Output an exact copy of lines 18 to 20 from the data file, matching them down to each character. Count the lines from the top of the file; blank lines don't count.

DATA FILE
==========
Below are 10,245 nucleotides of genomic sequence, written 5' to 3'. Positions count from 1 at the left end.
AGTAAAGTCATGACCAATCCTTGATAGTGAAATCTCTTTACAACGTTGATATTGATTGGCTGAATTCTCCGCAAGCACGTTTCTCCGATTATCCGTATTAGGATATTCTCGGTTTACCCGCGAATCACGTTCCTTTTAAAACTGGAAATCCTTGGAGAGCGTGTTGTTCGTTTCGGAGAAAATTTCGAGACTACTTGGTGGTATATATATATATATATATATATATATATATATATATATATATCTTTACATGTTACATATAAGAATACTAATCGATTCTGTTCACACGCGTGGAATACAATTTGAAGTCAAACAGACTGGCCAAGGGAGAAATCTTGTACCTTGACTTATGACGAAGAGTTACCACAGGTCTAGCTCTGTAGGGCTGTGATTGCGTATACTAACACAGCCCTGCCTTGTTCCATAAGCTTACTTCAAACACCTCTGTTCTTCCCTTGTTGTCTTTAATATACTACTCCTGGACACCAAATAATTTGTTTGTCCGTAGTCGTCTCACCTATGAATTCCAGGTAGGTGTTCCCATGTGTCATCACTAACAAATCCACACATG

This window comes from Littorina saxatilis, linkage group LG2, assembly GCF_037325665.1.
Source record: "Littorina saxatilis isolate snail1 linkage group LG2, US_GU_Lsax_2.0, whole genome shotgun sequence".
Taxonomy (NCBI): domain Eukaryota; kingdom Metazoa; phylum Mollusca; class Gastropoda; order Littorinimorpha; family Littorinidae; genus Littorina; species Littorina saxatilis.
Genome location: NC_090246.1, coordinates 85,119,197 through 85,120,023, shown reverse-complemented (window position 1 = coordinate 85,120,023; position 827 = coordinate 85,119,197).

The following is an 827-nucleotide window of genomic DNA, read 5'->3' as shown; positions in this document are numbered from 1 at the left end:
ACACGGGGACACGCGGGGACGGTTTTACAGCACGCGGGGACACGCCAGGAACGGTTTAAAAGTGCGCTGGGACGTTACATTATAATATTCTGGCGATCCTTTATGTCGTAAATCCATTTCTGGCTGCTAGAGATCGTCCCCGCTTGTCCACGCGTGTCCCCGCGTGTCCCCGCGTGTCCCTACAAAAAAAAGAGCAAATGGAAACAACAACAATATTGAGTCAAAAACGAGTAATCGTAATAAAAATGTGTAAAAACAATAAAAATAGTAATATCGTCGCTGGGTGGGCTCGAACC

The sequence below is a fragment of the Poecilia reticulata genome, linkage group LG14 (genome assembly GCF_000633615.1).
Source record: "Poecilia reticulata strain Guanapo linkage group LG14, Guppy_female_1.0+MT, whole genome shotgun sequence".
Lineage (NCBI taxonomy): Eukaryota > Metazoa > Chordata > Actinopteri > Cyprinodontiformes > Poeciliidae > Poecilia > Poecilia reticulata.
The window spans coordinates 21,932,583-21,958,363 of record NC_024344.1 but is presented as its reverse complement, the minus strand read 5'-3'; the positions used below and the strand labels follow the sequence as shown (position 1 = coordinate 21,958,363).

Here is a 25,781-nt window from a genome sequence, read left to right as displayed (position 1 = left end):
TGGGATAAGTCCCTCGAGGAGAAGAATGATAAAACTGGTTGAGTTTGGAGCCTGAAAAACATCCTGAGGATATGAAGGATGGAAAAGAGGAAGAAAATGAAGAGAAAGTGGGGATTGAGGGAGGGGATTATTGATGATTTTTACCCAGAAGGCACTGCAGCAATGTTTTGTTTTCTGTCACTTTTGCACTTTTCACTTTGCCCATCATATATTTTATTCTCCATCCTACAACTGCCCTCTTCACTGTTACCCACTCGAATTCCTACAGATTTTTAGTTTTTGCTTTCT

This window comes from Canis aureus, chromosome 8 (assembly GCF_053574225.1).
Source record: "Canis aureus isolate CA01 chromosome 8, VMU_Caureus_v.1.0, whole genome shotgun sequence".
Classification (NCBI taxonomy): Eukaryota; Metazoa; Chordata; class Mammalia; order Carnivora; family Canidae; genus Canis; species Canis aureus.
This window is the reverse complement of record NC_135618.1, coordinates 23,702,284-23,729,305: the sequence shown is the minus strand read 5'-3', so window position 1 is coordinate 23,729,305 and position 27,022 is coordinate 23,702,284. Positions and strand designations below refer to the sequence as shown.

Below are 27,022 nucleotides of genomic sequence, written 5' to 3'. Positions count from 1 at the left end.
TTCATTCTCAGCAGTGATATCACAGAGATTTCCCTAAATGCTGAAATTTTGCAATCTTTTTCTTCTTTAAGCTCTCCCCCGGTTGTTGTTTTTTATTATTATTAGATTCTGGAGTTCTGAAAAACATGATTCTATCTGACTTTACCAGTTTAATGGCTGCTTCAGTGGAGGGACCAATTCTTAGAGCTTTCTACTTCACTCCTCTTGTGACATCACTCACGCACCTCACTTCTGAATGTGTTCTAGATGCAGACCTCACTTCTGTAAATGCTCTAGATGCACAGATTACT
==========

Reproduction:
This window is the reverse complement of record NC_135618.1, coordinates 23,702,284-23,729,305: the sequence shown is the minus strand read 5'-3', so window position 1 is coordinate 23,729,305 and position 27,022 is coordinate 23,702,284. Positions and strand designations below refer to the sequence as shown.

Below are 27,022 nucleotides of genomic sequence, written 5' to 3'. Positions count from 1 at the left end.
TTCATTCTCAGCAGTGATATCACAGAGATTTCCCTAAATGCTGAAATTTTGCAATCTTTTTCTTCTTTAAGCTCTCCCCCGGTTGTTGTTTTTTATTATTATTAGATTCTGGAGTTCTGAAAAACATGATTCTATCTGACTTTACCAGTTTAATGGCTGCTTCAGTGGAGGGACCAATTCTTAGAGCTTTCTACTTCACTCCTCTTGTGACATCACTCACGCACCTCACTTCTGAATGTGTTCTAGATGCAGACCTCACTTCTGTAAATGCTCTAGATGCACAGATTACT